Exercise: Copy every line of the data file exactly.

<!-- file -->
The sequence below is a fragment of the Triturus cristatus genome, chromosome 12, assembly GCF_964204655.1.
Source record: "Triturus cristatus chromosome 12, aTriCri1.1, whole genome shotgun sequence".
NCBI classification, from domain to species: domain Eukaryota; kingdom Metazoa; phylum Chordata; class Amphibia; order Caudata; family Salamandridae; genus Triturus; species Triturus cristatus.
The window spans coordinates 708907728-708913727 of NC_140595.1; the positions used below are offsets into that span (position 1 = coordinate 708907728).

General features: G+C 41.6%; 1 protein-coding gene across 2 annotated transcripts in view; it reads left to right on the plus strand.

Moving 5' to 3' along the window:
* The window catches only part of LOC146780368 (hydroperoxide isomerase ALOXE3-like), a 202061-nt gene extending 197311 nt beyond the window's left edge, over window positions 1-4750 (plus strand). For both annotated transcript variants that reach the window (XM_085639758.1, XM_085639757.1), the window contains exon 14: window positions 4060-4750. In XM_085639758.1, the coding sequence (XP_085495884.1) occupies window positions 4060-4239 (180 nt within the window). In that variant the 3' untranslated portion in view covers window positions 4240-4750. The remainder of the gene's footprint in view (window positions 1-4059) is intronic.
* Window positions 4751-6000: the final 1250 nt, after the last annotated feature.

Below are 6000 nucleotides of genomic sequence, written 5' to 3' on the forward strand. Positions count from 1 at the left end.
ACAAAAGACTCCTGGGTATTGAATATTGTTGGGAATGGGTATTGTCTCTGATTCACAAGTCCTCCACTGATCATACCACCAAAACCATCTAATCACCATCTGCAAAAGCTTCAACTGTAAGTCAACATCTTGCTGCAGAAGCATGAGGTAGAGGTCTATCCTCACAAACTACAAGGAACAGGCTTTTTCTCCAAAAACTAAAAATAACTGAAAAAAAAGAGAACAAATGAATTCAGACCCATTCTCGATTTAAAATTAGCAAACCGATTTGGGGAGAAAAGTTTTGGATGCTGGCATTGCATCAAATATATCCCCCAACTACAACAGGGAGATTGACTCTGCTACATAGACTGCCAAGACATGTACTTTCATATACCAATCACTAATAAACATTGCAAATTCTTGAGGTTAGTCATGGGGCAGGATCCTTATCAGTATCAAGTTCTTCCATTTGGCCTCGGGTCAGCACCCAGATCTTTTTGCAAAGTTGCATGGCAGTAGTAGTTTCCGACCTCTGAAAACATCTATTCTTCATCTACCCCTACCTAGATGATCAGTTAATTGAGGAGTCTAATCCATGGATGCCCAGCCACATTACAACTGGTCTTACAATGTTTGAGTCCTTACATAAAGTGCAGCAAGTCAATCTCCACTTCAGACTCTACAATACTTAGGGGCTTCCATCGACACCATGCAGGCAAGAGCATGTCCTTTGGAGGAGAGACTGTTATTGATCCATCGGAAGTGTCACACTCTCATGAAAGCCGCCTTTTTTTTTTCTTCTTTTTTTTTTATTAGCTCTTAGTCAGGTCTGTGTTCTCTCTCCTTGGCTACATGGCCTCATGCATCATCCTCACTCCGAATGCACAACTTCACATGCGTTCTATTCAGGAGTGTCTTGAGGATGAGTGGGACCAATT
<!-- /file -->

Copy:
The sequence below is a fragment of the Triturus cristatus genome, chromosome 12, assembly GCF_964204655.1.
Source record: "Triturus cristatus chromosome 12, aTriCri1.1, whole genome shotgun sequence".
NCBI classification, from domain to species: domain Eukaryota; kingdom Metazoa; phylum Chordata; class Amphibia; order Caudata; family Salamandridae; genus Triturus; species Triturus cristatus.
The window spans coordinates 708907728-708913727 of NC_140595.1; the positions used below are offsets into that span (position 1 = coordinate 708907728).

General features: G+C 41.6%; 1 protein-coding gene across 2 annotated transcripts in view; it reads left to right on the plus strand.

Moving 5' to 3' along the window:
* The window catches only part of LOC146780368 (hydroperoxide isomerase ALOXE3-like), a 202061-nt gene extending 197311 nt beyond the window's left edge, over window positions 1-4750 (plus strand). For both annotated transcript variants that reach the window (XM_085639758.1, XM_085639757.1), the window contains exon 14: window positions 4060-4750. In XM_085639758.1, the coding sequence (XP_085495884.1) occupies window positions 4060-4239 (180 nt within the window). In that variant the 3' untranslated portion in view covers window positions 4240-4750. The remainder of the gene's footprint in view (window positions 1-4059) is intronic.
* Window positions 4751-6000: the final 1250 nt, after the last annotated feature.

Below are 6000 nucleotides of genomic sequence, written 5' to 3' on the forward strand. Positions count from 1 at the left end.
ACAAAAGACTCCTGGGTATTGAATATTGTTGGGAATGGGTATTGTCTCTGATTCACAAGTCCTCCACTGATCATACCACCAAAACCATCTAATCACCATCTGCAAAAGCTTCAACTGTAAGTCAACATCTTGCTGCAGAAGCATGAGGTAGAGGTCTATCCTCACAAACTACAAGGAACAGGCTTTTTCTCCAAAAACTAAAAATAACTGAAAAAAAAGAGAACAAATGAATTCAGACCCATTCTCGATTTAAAATTAGCAAACCGATTTGGGGAGAAAAGTTTTGGATGCTGGCATTGCATCAAATATATCCCCCAACTACAACAGGGAGATTGACTCTGCTACATAGACTGCCAAGACATGTACTTTCATATACCAATCACTAATAAACATTGCAAATTCTTGAGGTTAGTCATGGGGCAGGATCCTTATCAGTATCAAGTTCTTCCATTTGGCCTCGGGTCAGCACCCAGATCTTTTTGCAAAGTTGCATGGCAGTAGTAGTTTCCGACCTCTGAAAACATCTATTCTTCATCTACCCCTACCTAGATGATCAGTTAATTGAGGAGTCTAATCCATGGATGCCCAGCCACATTACAACTGGTCTTACAATGTTTGAGTCCTTACATAAAGTGCAGCAAGTCAATCTCCACTTCAGACTCTACAATACTTAGGGGCTTCCATCGACACCATGCAGGCAAGAGCATGTCCTTTGGAGGAGAGACTGTTATTGATCCATCGGAAGTGTCACACTCTCATGAAAGCCGCCTTTTTTTTTTCTTCTTTTTTTTTTATTAGCTCTTAGTCAGGTCTGTGTTCTCTCTCCTTGGCTACATGGCCTCATGCATCATCCTCACTCCGAATGCACAACTTCACATGCGTTCTATTCAGGAGTGTCTTGAGGATGAGTGGGACCAATT